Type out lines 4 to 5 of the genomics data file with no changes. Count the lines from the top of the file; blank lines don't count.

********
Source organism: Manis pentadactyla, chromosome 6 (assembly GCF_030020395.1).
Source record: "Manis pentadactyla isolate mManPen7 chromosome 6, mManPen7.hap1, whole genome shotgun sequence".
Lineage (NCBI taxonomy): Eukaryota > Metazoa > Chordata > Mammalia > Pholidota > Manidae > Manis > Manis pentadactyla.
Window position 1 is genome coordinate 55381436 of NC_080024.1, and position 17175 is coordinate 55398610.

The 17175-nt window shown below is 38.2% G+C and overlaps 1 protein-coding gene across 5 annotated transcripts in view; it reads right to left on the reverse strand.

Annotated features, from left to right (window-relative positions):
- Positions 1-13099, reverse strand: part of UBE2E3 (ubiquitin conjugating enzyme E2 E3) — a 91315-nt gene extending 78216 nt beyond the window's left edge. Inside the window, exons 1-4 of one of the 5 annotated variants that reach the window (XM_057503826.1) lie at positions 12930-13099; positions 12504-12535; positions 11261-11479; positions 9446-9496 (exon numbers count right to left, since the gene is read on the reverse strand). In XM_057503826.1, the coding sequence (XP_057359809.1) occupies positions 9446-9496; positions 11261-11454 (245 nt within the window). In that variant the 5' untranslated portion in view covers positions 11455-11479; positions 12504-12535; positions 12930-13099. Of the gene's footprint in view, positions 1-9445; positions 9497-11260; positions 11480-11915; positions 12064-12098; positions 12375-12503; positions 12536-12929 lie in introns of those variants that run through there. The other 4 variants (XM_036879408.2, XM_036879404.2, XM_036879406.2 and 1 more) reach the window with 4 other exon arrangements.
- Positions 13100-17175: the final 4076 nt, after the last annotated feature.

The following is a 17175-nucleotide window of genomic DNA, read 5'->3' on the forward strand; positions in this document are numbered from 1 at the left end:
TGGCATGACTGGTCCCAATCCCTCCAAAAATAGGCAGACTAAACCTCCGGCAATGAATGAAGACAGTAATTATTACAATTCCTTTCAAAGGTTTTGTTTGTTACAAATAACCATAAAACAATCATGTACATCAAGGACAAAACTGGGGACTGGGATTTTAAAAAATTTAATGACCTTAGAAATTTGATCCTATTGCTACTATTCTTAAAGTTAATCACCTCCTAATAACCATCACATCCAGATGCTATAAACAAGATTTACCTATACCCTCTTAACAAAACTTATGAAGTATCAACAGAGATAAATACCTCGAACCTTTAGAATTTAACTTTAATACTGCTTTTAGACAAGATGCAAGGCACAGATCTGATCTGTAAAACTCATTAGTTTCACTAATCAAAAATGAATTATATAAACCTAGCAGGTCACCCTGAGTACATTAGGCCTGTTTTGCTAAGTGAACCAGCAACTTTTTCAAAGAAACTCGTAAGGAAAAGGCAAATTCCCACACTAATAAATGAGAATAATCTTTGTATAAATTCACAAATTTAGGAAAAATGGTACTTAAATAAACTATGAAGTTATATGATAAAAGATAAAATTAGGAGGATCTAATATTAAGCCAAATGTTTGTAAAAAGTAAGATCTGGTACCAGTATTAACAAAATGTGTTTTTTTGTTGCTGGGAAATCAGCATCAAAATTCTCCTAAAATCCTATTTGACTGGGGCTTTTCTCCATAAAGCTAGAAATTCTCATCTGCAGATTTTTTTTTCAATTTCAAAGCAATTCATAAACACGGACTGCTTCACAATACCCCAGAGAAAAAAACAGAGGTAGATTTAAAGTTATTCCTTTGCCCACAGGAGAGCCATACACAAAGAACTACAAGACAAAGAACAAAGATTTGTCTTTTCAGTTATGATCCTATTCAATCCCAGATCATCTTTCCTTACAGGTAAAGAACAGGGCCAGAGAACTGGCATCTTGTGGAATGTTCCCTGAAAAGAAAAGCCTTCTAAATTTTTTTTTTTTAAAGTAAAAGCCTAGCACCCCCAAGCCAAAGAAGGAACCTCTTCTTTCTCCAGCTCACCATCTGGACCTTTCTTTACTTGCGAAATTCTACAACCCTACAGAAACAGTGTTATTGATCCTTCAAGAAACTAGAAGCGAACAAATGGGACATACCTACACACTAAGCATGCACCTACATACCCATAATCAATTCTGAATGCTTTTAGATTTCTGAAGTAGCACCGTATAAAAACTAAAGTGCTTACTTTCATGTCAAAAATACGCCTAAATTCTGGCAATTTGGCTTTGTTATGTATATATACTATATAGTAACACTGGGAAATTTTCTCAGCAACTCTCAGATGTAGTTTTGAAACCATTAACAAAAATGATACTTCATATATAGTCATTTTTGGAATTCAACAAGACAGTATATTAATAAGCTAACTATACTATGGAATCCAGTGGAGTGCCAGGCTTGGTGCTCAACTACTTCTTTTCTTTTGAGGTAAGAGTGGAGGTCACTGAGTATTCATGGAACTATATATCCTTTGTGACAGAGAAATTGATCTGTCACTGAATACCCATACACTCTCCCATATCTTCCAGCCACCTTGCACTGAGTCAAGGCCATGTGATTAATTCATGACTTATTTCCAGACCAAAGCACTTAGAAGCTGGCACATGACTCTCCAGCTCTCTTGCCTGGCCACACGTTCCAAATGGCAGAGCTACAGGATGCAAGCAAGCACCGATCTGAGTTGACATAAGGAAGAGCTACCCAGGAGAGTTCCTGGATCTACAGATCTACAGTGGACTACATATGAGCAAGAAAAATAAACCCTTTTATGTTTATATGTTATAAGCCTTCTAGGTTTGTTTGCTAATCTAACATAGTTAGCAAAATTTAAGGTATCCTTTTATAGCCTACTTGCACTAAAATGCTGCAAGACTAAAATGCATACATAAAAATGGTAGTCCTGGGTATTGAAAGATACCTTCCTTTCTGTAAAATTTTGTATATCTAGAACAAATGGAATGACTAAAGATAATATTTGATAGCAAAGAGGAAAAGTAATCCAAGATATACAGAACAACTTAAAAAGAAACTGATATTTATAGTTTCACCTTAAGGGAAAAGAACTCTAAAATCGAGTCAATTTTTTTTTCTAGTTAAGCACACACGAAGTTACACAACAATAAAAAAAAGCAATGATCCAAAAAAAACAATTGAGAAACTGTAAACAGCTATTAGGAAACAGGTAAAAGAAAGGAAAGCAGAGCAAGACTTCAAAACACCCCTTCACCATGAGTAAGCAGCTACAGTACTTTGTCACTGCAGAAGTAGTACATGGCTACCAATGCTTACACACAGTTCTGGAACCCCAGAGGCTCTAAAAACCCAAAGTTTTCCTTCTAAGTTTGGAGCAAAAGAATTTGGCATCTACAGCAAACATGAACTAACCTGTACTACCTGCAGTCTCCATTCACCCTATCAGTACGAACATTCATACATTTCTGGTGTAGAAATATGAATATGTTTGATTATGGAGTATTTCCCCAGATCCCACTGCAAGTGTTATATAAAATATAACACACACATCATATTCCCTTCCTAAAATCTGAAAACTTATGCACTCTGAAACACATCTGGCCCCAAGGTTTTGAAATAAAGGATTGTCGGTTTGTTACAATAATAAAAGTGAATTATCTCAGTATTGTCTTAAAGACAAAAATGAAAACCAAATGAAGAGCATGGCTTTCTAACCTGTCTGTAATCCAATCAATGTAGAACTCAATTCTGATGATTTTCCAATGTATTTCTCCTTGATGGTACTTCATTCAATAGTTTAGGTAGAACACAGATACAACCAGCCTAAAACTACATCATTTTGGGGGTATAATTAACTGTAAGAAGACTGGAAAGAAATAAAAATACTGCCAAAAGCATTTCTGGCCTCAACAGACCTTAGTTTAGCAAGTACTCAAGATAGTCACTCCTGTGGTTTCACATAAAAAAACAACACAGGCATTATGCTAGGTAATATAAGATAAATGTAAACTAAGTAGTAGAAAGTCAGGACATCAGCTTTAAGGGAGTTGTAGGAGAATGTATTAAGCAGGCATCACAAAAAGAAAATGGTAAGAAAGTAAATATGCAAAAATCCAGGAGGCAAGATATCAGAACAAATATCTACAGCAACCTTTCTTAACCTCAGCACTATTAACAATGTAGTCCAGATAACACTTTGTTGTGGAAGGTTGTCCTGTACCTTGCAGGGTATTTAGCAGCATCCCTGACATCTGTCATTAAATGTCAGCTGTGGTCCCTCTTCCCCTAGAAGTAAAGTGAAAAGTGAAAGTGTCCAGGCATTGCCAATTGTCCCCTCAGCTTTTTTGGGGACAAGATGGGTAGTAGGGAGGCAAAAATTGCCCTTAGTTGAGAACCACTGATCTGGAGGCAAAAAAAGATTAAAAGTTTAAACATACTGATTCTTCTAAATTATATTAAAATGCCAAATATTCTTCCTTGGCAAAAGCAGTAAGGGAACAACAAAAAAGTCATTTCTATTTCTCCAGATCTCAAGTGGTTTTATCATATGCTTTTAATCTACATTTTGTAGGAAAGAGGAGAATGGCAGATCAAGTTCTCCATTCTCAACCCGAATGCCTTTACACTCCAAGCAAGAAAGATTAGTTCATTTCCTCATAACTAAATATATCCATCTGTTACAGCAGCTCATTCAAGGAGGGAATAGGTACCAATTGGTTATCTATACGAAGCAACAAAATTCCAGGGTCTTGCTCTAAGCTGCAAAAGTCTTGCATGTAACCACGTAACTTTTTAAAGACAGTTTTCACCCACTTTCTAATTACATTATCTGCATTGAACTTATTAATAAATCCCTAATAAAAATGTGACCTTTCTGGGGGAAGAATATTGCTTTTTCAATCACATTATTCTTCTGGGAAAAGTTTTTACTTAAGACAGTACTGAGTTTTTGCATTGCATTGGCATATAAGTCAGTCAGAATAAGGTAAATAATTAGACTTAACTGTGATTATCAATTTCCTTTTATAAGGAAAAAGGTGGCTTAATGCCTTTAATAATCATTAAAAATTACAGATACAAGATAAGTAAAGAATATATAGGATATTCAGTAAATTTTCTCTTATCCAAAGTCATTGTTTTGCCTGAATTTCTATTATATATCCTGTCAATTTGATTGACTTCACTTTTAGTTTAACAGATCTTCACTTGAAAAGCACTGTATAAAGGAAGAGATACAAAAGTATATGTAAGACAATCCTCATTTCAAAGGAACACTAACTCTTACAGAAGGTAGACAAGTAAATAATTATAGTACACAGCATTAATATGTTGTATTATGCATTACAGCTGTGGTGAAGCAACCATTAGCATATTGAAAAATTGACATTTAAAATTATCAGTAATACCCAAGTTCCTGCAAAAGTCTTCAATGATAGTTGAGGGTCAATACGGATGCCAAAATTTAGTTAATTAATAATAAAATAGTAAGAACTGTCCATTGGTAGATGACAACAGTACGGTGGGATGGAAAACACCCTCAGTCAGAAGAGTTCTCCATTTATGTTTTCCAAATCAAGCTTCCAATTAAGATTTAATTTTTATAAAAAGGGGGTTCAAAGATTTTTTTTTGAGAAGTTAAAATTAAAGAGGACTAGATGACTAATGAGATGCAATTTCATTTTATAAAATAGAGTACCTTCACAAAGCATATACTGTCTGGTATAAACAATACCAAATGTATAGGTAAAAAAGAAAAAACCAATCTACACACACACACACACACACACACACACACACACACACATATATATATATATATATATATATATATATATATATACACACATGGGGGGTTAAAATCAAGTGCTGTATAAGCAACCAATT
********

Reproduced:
Window position 1 is genome coordinate 55381436 of NC_080024.1, and position 17175 is coordinate 55398610.

The 17175-nt window shown below is 38.2% G+C and overlaps 1 protein-coding gene across 5 annotated transcripts in view; it reads right to left on the reverse strand.